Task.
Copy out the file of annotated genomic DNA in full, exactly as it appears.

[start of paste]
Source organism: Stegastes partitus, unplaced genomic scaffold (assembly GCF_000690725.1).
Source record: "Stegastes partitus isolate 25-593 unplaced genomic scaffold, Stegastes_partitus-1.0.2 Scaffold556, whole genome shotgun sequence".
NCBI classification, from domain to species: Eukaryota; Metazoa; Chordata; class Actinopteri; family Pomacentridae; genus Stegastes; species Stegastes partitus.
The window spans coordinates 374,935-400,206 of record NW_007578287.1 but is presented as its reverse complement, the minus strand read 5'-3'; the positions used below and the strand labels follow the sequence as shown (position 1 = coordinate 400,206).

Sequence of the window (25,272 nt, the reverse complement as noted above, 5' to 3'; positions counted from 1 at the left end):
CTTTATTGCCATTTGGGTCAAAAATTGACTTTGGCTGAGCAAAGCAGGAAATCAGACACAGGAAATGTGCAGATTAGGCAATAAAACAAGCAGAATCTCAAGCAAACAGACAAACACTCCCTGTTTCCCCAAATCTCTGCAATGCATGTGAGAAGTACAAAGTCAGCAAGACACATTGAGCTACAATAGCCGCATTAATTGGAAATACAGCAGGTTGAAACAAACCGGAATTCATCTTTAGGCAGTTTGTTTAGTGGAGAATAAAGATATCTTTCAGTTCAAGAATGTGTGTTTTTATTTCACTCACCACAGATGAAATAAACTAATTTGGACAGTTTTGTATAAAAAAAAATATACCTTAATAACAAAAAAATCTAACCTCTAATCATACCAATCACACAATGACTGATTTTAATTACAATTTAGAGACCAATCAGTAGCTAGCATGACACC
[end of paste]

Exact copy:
Source organism: Stegastes partitus, unplaced genomic scaffold (assembly GCF_000690725.1).
Source record: "Stegastes partitus isolate 25-593 unplaced genomic scaffold, Stegastes_partitus-1.0.2 Scaffold556, whole genome shotgun sequence".
NCBI classification, from domain to species: Eukaryota; Metazoa; Chordata; class Actinopteri; family Pomacentridae; genus Stegastes; species Stegastes partitus.
The window spans coordinates 374,935-400,206 of record NW_007578287.1 but is presented as its reverse complement, the minus strand read 5'-3'; the positions used below and the strand labels follow the sequence as shown (position 1 = coordinate 400,206).

Sequence of the window (25,272 nt, the reverse complement as noted above, 5' to 3'; positions counted from 1 at the left end):
CTTTATTGCCATTTGGGTCAAAAATTGACTTTGGCTGAGCAAAGCAGGAAATCAGACACAGGAAATGTGCAGATTAGGCAATAAAACAAGCAGAATCTCAAGCAAACAGACAAACACTCCCTGTTTCCCCAAATCTCTGCAATGCATGTGAGAAGTACAAAGTCAGCAAGACACATTGAGCTACAATAGCCGCATTAATTGGAAATACAGCAGGTTGAAACAAACCGGAATTCATCTTTAGGCAGTTTGTTTAGTGGAGAATAAAGATATCTTTCAGTTCAAGAATGTGTGTTTTTATTTCACTCACCACAGATGAAATAAACTAATTTGGACAGTTTTGTATAAAAAAAAATATACCTTAATAACAAAAAAATCTAACCTCTAATCATACCAATCACACAATGACTGATTTTAATTACAATTTAGAGACCAATCAGTAGCTAGCATGACACC